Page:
Jeffords/Snowe/Collins Environmental and Energy Policy

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Jon Reisman
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Jeffords/Snowe/Collins Environmental and Energy Policy

As a counterpoint to Reisman's and Bush's " It ain't true. It ain't true. It ain't true. And nothing can be done about it."::::::::::::::::::::::::::::::::::::::::::::::::: Preserving options: Short-term action required to avoid long-term climate damageThe world still has a realistic chance of avoiding some, although not all, of the more disruptive effects of global warming, according to a new analysis.Doing so, however, will require substantial reductions in greenhouse gas emissions by 2010, consistent with those required by the Kyoto Protocol, scientists from Princeton and Brown universities reported in the June 14 issue of Science.The researchers focused on three possible consequences of global warming, reflecting a range of likelihoods and potential for disruption: the destruction of coral reefs, the potential rise of sea levels caused by melting of an Antarctic ice sheet and the shutdown of large-scale ocean currents. They found that if aggressive measures are taken by 2010, maintaining the ocean currents is "likely," but saving the coral reefs is "probably not feasible" and preventing the ice-sheet melting is "plausible, but by no means certain.""The Bush Administration regards large climate changes as inevitable and proposes adaptation as the main response," said Princeton geoscientist Michael Oppenheimer who co-wrote the report with Brian O'Neill of Brown University. "But some climate changes are so disruptive that avoiding them through emissions reduction is the only sensible alternative."Some have argued that the Kyoto Protocol would have little effect on long-term climate change," Oppenheimer added. "But we find that the total emissions reductions it envisions appear to be an important first step toward avoiding dangerous warming."Oppenheimer and O'Neill wrote that they conducted their analysis in response to a growing demand for well-defined long-term objectives in dealing with climate change. A central question has been to define what would constitute a "dangerous interference" with the natural climate system. They selected coral reefs because they represent a unique ecosystem that could be decimated. They addressed the ice sheet melting and ocean circulation shutdown because they are examples of "large-scale discontinuities" that could occur in the climate system.In looking at these three systems, the researchers focused on what would happen if the nations of the world were successful in stabilizing the concentration of carbon dioxide in the atmosphere at 450 parts per million, with a corresponding increase in average global temperature of 1.2 to 2.3 degrees Celsius in this century. Carbon dioxide is a greenhouse gas that comes from burning fossil fuels and destroying forests. The current level is 370 parts per million. Before the industrial revolution, it was about 280 parts per million.The researchers drew these conclusions: * Coral reefs are likely to undergo annual "bleaching" and eventually experience severe damage if the average global temperature increases more than 1 degree Celsius.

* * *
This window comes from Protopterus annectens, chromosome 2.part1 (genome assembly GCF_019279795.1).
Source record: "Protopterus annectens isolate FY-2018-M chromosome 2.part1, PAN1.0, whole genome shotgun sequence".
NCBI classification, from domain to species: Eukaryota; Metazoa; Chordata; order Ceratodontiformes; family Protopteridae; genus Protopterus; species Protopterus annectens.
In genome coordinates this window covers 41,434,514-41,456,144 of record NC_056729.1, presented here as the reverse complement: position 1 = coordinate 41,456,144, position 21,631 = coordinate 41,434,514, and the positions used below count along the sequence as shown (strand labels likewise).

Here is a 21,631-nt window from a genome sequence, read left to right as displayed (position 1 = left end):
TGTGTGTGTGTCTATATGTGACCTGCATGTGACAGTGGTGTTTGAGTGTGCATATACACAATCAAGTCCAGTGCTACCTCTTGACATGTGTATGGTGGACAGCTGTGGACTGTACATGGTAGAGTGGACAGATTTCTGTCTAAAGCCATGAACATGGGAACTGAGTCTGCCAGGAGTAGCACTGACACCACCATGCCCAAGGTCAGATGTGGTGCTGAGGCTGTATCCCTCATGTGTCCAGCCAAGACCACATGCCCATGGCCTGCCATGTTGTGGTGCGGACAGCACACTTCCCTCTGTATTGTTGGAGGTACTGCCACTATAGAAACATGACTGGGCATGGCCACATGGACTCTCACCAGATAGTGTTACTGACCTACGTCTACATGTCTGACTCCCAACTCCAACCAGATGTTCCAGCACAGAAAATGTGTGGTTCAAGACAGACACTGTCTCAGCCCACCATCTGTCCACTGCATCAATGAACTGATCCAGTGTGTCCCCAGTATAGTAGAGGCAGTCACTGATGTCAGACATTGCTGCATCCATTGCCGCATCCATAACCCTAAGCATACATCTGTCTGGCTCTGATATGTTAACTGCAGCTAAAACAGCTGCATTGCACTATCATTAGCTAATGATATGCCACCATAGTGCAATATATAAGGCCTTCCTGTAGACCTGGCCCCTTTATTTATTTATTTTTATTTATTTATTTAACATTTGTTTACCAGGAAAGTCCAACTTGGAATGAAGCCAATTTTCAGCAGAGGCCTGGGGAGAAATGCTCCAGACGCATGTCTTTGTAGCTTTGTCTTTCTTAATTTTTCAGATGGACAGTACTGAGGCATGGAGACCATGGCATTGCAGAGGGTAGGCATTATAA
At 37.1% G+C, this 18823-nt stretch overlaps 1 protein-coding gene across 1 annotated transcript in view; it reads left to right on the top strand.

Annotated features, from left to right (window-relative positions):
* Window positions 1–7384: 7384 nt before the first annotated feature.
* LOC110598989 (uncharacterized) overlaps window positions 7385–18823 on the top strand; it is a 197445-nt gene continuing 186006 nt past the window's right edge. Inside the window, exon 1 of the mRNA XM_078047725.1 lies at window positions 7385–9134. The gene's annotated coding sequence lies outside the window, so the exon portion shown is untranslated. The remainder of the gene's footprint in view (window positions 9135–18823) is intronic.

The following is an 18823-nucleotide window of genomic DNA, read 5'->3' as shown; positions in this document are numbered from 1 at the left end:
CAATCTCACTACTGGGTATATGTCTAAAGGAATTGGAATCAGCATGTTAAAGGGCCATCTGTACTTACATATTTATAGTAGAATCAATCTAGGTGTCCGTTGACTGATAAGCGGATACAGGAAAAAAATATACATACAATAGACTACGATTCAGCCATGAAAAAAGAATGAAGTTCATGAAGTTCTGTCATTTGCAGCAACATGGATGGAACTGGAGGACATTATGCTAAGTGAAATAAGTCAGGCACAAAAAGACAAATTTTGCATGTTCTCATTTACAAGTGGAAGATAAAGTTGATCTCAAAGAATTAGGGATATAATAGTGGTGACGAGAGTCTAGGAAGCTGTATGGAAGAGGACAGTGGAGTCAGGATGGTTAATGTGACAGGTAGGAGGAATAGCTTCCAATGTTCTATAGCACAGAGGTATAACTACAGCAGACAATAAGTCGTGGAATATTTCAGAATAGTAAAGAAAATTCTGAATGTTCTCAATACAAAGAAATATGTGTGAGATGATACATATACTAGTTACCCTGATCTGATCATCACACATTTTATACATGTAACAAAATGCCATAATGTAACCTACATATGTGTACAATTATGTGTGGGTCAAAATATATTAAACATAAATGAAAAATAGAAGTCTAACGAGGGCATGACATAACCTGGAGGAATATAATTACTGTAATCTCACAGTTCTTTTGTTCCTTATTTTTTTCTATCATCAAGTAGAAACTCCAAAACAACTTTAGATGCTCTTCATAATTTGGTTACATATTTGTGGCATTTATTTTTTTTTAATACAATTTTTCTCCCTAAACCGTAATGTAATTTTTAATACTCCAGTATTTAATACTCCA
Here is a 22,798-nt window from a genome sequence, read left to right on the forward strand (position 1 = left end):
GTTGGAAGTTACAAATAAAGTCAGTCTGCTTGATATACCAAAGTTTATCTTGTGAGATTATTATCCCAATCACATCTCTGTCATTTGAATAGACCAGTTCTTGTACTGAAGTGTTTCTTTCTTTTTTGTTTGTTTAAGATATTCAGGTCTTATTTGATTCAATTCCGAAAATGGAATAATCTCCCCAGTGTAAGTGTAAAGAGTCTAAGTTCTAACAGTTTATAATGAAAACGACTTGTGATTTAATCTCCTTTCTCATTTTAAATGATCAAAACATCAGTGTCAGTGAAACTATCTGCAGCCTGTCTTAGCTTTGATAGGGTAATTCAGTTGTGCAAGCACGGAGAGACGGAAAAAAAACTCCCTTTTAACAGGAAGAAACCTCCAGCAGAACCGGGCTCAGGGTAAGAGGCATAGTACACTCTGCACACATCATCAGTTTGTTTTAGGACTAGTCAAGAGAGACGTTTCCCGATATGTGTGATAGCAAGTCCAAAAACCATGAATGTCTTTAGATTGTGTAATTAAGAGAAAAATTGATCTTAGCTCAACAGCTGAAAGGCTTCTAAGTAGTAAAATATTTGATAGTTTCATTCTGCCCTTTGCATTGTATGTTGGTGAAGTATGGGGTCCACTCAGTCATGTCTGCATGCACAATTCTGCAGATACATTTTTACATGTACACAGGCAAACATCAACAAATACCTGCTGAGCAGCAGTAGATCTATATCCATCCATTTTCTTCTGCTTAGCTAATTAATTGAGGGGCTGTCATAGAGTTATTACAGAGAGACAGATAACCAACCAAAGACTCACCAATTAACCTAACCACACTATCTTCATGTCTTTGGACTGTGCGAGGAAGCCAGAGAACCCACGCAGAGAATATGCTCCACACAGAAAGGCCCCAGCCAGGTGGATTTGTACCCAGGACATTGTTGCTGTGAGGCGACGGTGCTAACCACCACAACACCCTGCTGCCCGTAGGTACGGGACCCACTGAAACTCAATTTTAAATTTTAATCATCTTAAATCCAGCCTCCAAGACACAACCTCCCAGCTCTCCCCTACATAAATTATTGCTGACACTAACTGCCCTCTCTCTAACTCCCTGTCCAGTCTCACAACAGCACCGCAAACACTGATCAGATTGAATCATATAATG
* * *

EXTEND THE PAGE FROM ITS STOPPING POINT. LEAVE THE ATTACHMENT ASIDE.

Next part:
* The potential for the Western Antarctic Ice Sheet to disintegrate is highly uncertain, but is likely to require an increase of 2 degrees Celsius or more. Complete disintegration, which could take hundreds of years or longer, would result in an increase in sea level of 13 to 20 feet. That would submerge much of the world's coastlines, including large sections of Manhattan and southern Florida.
* A shutdown of the "thermohaline" ocean current would probably require a 3-degree Celsius increase during this century. The extent of the disruption that would result for societies and ecosystems is uncertain, but "it would be unwise to find out by continuing to pump up levels of greenhouse gases," said Oppenheimer.A key finding in the paper is that if the industrialized world delays in curbing its carbon dioxide emissions until 2020, the actions needed to stay within the 450 parts-per-million limit would become dramatically more difficult, if not impossible. Currently, a large amount of the carbon dioxide pumped into the atmosphere is reabsorbed and rendered harmless by forests and other natural systems. Rapid cutbacks in emissions beyond 2020 would only be possible if this reabsorption remains strong, the researchers found. It is not clear how strong this effect will be in coming decades. "It makes a big difference," said Oppenheimer. "If the biosphere is taking up carbon fast, it gives us more time. If we delay and the biosphere takes up carbon slowly, we could be out of luck." The uncertainties associated with this effect play much less of a role if emissions are reduced sooner, he said.The researchers conclude by comparing their analysis to the cutbacks outlined in the Kyoto Protocol, the international agreement -- rejected by the United States, but recently ratified by the European Union and Japan -- for reducing greenhouse gas emissions. They found that the Kyoto reductions would be an adequate first step for staying with the 450 parts-per-million limit. Further steps, however, would be required after 2010."There is a lot of uncertainty," said Oppenheimer. "But we are asking, 'What policies would be consistent with the science as we know it today?' Here is a framework for decision-making, and it points in the direction of action now. If you don't act now, you risk letting one of the important options, the 450 parts-per-million limit, drop off the table. It's really about keeping options on the table even in the face of uncertainty. How do we keep ourselves in a position where, as uncertainty is resolved, we can still avoid dangerous levels of warming?"###Oppenheimer holds joint appointments in Princeton's Department of Geosciences and the Woodrow Wilson School of Public and International Affairs.Images associated with this release can be found at: [url=http://www.princeton.edu/pr/pictures/l-r/oppenheimer/]http://www.princet...